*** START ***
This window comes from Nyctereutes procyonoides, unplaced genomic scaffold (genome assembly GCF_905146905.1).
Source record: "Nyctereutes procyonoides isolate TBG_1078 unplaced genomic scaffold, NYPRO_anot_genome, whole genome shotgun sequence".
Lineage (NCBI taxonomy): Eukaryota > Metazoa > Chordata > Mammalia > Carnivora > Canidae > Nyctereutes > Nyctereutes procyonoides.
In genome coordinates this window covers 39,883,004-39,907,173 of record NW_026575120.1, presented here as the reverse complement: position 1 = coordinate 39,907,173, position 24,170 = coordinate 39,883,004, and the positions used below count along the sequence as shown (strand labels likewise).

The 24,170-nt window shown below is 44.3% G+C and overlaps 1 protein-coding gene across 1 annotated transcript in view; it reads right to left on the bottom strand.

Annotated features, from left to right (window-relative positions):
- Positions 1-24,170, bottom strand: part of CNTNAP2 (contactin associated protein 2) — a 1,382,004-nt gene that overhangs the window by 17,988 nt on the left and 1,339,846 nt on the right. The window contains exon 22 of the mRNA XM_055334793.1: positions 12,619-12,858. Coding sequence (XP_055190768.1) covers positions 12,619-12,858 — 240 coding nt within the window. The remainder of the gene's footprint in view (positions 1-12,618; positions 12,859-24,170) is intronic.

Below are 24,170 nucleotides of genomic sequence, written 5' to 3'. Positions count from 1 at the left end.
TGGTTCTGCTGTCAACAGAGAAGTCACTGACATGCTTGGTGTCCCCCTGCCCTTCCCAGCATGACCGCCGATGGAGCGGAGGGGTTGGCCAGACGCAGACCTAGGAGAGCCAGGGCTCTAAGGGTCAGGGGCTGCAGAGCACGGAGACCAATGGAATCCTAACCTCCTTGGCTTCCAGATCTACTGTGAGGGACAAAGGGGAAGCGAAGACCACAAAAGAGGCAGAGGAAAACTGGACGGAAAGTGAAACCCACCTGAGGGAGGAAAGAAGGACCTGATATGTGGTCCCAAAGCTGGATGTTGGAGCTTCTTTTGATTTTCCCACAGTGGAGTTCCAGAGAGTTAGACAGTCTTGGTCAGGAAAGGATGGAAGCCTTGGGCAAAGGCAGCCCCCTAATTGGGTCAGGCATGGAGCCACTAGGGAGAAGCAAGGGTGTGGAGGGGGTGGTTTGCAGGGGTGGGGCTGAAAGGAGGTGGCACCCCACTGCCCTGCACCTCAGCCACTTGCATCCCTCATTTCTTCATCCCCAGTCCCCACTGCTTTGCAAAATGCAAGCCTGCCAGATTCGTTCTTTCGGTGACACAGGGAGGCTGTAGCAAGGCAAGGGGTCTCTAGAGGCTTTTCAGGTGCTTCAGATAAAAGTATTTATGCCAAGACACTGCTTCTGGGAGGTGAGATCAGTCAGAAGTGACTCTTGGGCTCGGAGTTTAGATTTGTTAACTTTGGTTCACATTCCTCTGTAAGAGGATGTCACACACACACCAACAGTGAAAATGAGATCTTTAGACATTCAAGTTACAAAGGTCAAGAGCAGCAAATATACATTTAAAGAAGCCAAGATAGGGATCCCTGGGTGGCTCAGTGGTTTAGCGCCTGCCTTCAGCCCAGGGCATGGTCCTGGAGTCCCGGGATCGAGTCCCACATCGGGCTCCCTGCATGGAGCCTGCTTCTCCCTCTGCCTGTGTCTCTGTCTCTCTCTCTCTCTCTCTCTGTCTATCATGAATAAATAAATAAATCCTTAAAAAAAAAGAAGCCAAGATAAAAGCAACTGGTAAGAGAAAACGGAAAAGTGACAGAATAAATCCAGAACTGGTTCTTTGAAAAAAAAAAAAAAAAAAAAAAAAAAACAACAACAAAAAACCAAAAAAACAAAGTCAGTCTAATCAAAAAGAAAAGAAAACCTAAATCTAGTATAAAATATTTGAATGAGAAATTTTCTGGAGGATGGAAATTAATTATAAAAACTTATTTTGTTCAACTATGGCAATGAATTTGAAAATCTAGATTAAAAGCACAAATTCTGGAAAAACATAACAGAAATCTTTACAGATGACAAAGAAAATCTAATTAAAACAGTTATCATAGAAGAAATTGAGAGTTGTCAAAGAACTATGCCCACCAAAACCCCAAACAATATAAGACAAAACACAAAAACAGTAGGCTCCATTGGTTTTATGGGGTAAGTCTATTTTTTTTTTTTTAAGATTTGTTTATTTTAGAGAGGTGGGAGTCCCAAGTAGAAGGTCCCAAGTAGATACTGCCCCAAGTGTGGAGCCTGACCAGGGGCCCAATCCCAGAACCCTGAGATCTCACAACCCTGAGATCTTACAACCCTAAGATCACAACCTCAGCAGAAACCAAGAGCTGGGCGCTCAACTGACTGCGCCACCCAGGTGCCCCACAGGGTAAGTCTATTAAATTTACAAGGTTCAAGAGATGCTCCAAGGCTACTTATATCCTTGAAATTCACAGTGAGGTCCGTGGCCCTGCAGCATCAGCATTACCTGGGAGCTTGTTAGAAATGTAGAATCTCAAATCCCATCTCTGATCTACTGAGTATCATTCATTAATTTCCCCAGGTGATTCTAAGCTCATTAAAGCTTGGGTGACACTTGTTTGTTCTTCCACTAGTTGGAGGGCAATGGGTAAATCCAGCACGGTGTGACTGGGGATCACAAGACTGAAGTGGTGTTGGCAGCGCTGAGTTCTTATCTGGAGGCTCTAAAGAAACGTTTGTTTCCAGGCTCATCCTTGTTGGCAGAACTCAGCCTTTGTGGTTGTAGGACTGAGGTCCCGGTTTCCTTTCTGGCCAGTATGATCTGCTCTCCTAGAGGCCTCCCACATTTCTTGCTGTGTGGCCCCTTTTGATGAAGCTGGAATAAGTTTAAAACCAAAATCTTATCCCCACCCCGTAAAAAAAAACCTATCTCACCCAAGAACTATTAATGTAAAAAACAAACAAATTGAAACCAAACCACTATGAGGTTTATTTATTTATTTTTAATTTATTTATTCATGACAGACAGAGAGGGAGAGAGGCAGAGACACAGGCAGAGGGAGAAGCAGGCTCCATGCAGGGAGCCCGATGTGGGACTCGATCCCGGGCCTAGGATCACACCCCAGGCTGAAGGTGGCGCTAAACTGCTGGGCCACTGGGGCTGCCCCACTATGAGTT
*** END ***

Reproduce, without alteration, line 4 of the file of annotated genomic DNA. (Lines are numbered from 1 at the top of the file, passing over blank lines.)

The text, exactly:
In genome coordinates this window covers 39,883,004-39,907,173 of record NW_026575120.1, presented here as the reverse complement: position 1 = coordinate 39,907,173, position 24,170 = coordinate 39,883,004, and the positions used below count along the sequence as shown (strand labels likewise).